BCP VP and also acting Secretary General, Dr. Kesitegile Gobotswang, presented their qualms which were addressed by UDC Chairperson Motlatsi Molapisi, informants say.
It is said Molapisi is fed up and concerned by some UDC members especially those in the NEC who ‘wash party’s dirty linen in public’.
Insiders say the veteran politician cautioned the NEC members that they “will not expel any party but individuals who tarnish the image of the UDC.”
It is not the first time BPP play a paternalistic role as it once expressed its discontent with BCP in 2020, saying it should never wash UDC linen in public.
At first it is said, BPP, the oldest political formation in Botswana, claims disappointment on BCP stance that UDC should be democratised especially by sharing their stand with the media. Again, BPP was not happy with BCP leader Dumelang Saleshando’s decision to air his personal views on social media regarding the merger of UDC party.
Botswana Police Service (BPS) Commissioner, Keabetswe Makgophe, has of late been dousing raging fires from various quarters of society following the infiltration of the police fingerprint system by the Directorate on Intelligence and Security (DIS), WeekendPost has learnt.
Fresh information gleaned from a number of impeccable sources, points to a pitiable working relationship between the two state organs. Cause of concern is the DIS continuous big brother role to an extent that it is now interfering with other institutions’ established mandates.
BPS which works closely with the DIS has been left exasperated by the works of the institution formed in 2008. It is said, the DIS through its Information Technology (IT) experts in collusion with some at BPS forensics department managed to infiltrate the Fingerprint system.
The infiltration, according to those in the know, was for the DIS to “teach a lesson” to some who are on their radar. It is said the DIS is playing and fighting dirty to win the fights they have lost before.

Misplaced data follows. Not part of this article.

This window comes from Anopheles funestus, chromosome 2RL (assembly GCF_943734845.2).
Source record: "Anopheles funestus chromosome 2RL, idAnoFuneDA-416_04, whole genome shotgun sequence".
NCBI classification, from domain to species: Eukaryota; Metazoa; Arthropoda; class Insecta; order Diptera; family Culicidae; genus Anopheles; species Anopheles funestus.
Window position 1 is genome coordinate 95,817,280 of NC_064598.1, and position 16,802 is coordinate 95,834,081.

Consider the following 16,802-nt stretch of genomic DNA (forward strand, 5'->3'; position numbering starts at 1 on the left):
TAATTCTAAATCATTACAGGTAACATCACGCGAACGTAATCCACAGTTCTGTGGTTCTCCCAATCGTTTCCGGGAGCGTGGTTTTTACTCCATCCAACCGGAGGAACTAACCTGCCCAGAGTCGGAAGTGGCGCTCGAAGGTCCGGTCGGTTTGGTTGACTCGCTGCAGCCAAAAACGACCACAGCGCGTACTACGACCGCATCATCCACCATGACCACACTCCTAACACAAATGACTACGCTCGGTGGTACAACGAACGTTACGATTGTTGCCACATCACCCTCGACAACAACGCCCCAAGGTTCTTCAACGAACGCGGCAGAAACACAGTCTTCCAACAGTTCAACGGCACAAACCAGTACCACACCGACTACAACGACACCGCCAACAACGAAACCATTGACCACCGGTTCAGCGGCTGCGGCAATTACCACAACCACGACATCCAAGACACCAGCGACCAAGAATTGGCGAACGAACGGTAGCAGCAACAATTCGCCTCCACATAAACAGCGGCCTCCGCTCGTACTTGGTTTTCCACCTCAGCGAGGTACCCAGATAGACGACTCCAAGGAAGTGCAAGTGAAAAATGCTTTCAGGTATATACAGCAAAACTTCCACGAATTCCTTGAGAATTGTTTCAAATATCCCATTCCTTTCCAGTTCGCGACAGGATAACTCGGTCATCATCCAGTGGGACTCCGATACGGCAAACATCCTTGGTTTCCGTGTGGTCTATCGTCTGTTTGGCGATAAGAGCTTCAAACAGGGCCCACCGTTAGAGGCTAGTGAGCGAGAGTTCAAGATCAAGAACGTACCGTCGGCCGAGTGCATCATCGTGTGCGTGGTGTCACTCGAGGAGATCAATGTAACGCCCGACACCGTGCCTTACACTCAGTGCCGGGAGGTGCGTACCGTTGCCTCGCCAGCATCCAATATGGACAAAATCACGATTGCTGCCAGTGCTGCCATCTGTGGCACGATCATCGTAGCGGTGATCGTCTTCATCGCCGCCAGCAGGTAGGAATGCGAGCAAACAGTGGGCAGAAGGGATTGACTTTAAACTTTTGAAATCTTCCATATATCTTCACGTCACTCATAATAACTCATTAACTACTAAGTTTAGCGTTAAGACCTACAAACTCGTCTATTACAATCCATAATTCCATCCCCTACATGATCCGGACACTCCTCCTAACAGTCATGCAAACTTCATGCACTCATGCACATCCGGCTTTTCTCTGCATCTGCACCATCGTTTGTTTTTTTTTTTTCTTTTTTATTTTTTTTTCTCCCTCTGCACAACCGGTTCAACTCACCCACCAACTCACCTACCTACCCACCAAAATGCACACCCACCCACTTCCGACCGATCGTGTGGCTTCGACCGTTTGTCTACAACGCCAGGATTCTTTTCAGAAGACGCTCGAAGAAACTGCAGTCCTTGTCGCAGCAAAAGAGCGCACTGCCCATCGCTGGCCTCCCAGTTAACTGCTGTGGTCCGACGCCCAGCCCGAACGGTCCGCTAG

By managing to hack the police finger print system, a number of renowned businessmen and other politically exposed persons found their fingers in the system. What surprised the victims is the fact that they have never been charged of any wrongdoing by the police and they were left reeling in shock to learn that their fingers are on the data-base of criminals.
In fact, some of those who their fingerprints were falsely included in the records of those on the wrong side of law learnt later when other errands demanded their fingerprints.
“We learnt later when we had to submit and buy some documents and we were very shocked,” one politician who is also a businessman confided to this publication this week.
“We then learn that there are some fabricated criminality recorded for us, as to when did we commit those remained secret to the police, but then we had to engage our lawyers on the matter and that is when we were cleared,” said the politician-cum- tenderpreneur.
The lawyers have confirmed engaging the police and that the matters were settled in a gentlemen’s agreement and concluded.
All these happened behind the scenes with the police top brass oblivious only to be confronted by the irked lot, police sources also add. The victimized group who most of them have been fighting lengthy battles with the DIS read malice and did not blink when it was revealed that these were done by the DIS.
“And it was clear that they (DIS) are the ones in this dirty war which we don’t understand. Remember when we sue, it will be the Police at the courts not the DIS and that is why we agreed to a ceasefire more so they also requested that be kept under carpet,” said the victim.
Nonetheless, the Police through its spokesperson Assistant Commissioner, Dipheko Motube, briefly said: “we do not have any system that has been hacked.” On the other hand DIS mouthpiece Edward Robert was not in office this week to comment on the matter.
Reports however say DIS boss, Peter Magosi, who most of the victims accuse of the job, is said to have met his police counterpart Makgophe to put the matter to bed.
COVID-19 RAVAGES POLICE
As frontline workers, Police have not escaped the wrath of Covid-19. Already the numbers of those infected has reached the highest of high and they suggest that they be priorities on vaccine rollout.
“Our job is complicated, firstly we arrest including those who are non-compliant to Covid protocols and we go to accidents and many more. These put us at risk and it seems our superiors are not bothered,” said one police officer this week.
The cops further complain about that working spaces are small, as such expose them to contact the virus.
“Some tests positive and go for quarantine while the rest of the unit will be left without even test carried out. If at all the bosses are serious all the police officers should every now and then be subjected to testing or else we will be no more because of the virus,” added another officer based in Gaborone.
The government has since placed teachers on the priority list for the vaccines, it remains to be seen whether the police, who also man road blocks, will be considered.
“But our bosses should convince the country leadership about this, if not then we are doomed,” concluded a more senior officer.